Story of Ent: Guardian of Trees

“You must understand, young Hobbit, it takes a long time to say anything in Old Entish. And we never say anything unless it is worth taking a long time to say.”



J. R. R. Tolkien's Lord of the Rings speaks of Ents, ancient trees that walked, talked and protected the forest. These humanoid creatures take the shape of the trees they look after. Their predisposition to speak slow on matters worth speaking about is thought-provoking. Be it in fashion, lifestyle, design or career, we see a global effort to return to an unhurried life.

Part of this movement is a revival of craft. The time dedicated by the craftsman into his work offers a profound insight into his mind. Carl Honore's In Praise of Slowness reminds us that we savour our simplest experiences more when we slow down. In the realm of craft, it refers to the spirit that handmade things bring to both maker and owner. Honore's interview with Kinfolk captures this best.

Fascinated by these Shepherds of Trees, our 'slow movement' designers and craftsmen created the Ent Accent Table. It masquerades as a splintered tree trunk. As you look closer, they are made of beautifully textured twigs.

A Closer Look at the Raw Material


Artisans in our workshop have developed a special natural material known as smooth turnsole. They use it to hand-laminate the wooden Ent. The material is laid out vertically on the sides and spirally on the tabletop. Smooth turnsole patterns of the Ent cannot be duplicated in any other finish or material application.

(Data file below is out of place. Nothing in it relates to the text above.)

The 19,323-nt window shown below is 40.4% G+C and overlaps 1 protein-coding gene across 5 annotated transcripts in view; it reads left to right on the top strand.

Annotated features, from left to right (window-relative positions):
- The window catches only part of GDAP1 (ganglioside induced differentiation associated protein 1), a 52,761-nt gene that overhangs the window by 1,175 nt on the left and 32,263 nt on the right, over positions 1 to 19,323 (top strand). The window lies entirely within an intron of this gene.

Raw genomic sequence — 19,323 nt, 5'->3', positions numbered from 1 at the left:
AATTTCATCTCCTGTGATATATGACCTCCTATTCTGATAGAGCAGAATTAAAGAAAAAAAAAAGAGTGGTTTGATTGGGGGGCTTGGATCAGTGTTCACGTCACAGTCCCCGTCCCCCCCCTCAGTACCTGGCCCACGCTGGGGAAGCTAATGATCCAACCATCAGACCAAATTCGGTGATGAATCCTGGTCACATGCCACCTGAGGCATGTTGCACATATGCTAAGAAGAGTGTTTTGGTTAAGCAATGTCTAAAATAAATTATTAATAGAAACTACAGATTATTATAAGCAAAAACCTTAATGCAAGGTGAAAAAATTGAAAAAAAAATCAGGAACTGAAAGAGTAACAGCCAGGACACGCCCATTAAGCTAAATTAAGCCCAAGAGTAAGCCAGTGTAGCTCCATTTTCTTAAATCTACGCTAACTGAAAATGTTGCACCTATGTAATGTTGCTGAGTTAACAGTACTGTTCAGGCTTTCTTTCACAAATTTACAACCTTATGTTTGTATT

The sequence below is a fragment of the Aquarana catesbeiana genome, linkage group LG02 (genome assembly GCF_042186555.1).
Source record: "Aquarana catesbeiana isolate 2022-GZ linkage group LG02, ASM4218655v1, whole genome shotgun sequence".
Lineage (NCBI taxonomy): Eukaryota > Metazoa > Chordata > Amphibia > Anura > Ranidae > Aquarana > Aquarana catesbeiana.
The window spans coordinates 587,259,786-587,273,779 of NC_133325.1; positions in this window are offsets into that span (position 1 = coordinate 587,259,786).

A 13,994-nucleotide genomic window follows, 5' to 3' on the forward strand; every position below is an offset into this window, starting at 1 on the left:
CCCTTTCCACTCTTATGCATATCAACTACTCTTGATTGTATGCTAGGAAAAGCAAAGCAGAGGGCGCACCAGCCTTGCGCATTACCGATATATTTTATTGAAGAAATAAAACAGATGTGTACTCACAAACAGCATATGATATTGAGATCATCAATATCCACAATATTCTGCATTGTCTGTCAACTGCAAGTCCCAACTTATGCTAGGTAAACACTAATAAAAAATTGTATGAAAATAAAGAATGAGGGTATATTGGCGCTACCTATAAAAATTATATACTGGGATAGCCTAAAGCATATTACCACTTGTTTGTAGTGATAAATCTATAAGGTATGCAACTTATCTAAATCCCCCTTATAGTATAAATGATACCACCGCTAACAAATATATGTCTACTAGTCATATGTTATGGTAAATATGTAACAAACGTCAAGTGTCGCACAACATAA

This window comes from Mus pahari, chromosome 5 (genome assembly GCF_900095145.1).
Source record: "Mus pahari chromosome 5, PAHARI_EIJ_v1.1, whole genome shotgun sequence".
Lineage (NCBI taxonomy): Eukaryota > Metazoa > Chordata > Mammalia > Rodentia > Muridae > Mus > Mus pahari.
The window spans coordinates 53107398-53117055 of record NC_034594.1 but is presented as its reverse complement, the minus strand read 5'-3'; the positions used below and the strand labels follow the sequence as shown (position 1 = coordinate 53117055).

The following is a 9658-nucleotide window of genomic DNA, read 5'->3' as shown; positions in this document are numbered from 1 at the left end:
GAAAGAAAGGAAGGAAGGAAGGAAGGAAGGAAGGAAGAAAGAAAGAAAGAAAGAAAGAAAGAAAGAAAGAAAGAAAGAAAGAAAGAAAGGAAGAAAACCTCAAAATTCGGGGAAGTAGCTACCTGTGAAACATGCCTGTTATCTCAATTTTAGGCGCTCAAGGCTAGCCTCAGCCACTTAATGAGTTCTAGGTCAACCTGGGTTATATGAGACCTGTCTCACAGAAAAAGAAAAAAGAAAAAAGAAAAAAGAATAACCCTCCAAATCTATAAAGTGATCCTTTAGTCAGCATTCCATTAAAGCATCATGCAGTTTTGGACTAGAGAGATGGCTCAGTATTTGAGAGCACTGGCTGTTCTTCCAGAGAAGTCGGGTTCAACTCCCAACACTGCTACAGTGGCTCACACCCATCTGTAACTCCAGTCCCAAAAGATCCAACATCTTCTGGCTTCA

The Ent table adds a natural vibe to any room. The circular pattern on the top is lovely to behold and gives warmth to any space.

Doing Our Part for the Forest

Ent lore embodies another dimension of our philosophy: concern for the environment.


“Side? I am on nobody's side, because nobody is on my side, little orc. Nobody is on the side of trees.”

The Ent Table represents a tree stump and is named after the guardians of the forest. To us, it stands for the fact that every item we own is generously given by nature. The design is an example and reminder of our responsibility to choose things that are made to last, and learn what it took to make our things so we can support methods that are mindful of the environment. This way, we encourage more producers to minimise ecological footprint as part of business-as-usual.

Ultimately it is the everyday choices we make, and not our loudest words, that will help our environment. Treebeard aptly states as Saruman's orcs pillaged the Forests of Fangorn,

"I must cool myself and think; for it is easier to shout stop! than to do it.”